Wikipedia Encyclopedia



Hovasaurus is an extinct genus of diapsid reptile belonging to the order Eosuchia. It lived in what is now Madagascar during the Late Permian and Early Triassic, being a survivor of the Permian–Triassic extinction event and the paleontologically youngest member of the Tangasauridae.[1] Fossils have been found in the Permian Lower and Triassic Middle Sakamena Formations of the Sakamena Group, where it is amongst the commonest fossils. Its morphology suggests an aquatic ecology.

Temporal range:
Life restoration of Hovasaurus boulei
Scientific classification
Kingdom: Animalia
Phylum: Chordata
Class: Reptilia
Family: Tangasauridae
Genus: Hovasaurus
Piveteau, 1926
Type species
Hovasaurus boulei
Piveteau, 1926


Specimen with gastroliths

Hovasaurus resembled a slender lizard, and was around 50 centimetres (20 in) long, of which two thirds was taken up by its long tail. It was well adapted to an aquatic life, with the tail being laterally flattened like that of a sea snake. Some stones have been found in the abdomen of fossil Hovasaurus, indicating the creatures swallowed these for ballast, preventing them from floating to the surface when hunting fish.[2]


The Lower Sakamamena Formation was deposited in a wetland environment situated within a North-South orientated rift valley, perhaps similar to Lake Tanganyika. The climate at the time of deposition was temperate, warm, and humid, with seasonal rainfall and possible monsoons[3] Flora from the formation includes the equisetalean Schizoneura, Glossopteris, and seed fern Lepidopteris. Other vertebrates known from the Lower Sakamena Formation include the palaeoniscoid fish Atherstonia, the procolophonid parareptile Barasaurus, the gliding weigeltisaurid reptile Coelurosauravus, neodiapsids Claudiosaurus, Thadeosaurus, and Acerodontosaurus, fragments of rhinesuchid temnospondyls, an indeteriminate theriodont therapsid and the dicynodont Oudenodon.[4]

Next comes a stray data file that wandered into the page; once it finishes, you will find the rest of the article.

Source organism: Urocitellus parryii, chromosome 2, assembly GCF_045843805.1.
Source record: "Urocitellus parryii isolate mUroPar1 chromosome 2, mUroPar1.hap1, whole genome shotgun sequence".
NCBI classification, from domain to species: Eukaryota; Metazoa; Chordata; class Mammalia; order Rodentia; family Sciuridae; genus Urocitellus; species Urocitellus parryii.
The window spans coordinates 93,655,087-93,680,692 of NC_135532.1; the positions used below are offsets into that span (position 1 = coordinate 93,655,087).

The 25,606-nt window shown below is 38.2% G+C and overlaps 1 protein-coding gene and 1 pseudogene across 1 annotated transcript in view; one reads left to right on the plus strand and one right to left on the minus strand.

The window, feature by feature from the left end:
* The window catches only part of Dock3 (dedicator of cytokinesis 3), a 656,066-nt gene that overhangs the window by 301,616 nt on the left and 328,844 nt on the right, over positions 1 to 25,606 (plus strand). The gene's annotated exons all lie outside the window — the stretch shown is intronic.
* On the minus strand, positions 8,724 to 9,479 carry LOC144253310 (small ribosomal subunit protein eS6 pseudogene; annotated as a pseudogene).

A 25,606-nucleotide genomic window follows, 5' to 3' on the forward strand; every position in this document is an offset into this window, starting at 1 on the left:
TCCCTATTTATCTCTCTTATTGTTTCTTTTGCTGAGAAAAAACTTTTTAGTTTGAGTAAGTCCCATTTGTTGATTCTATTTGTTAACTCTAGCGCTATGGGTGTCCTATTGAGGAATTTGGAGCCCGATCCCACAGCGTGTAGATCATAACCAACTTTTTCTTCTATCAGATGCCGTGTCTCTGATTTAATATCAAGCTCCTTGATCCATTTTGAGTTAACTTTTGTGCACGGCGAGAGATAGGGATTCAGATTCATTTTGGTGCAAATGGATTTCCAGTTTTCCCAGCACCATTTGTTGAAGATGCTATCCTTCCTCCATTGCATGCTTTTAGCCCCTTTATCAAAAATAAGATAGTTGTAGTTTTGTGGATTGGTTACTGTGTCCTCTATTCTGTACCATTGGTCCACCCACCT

1. Ketchum, H. F.; Barrett, P. M. (2004). "New reptile material from the Lower Triassic of Madagascar: implications for the Permian–Triassic extinction event". Canadian Journal of Earth Sciences. 44 (1): 1–8. Bibcode:2004CaJES..41....1K. doi:10.1139/e03-084.
  2. Palmer, D., ed. (1999). The Marshall Illustrated Encyclopedia of Dinosaurs and Prehistoric Animals. London: Marshall Editions. p. 85. ISBN 1-84028-152-9.
  3. Buffa, Valentin; Frey, Eberhard; Steyer, J.-Sébastien; Laurin, Michel (2021-07-12). "A new cranial reconstruction of Coelurosauravus elivensis Piveteau, 1926 (Diapsida, Weigeltisauridae) and its implications on the paleoecology of the first gliding vertebrates". Journal of Vertebrate Paleontology. 41 (2): e1930020. doi:10.1080/02724634.2021.1930020. ISSN 0272-4634. S2CID 237517962.
  4. Smith, R. M. H. 2000. Sedimentology and taphonomy of Late Permian vertebrate fossil localities in Southwestern Madagascar. Paleontologia Africana 36:25–41

Further reading

  • Currie, P. J. (1981). "Hovasaurus boulei, an aquatic eosuchian from the Upper Permian of Madagascar". Palaeontologia Africana. 24: 99–168. hdl:10539/16296.
  • D. Lambert, D. Naish and E. Wyse 2001, "Encyclopedia of Dinosaurs and prehistoric life", p. 77, Dorling Kindersley Limited, London. ISBN 0-7513-0955-9

This article is issued from Wikipedia. The text is licensed under Creative Commons - Attribution - Sharealike. Additional terms may apply for the media files.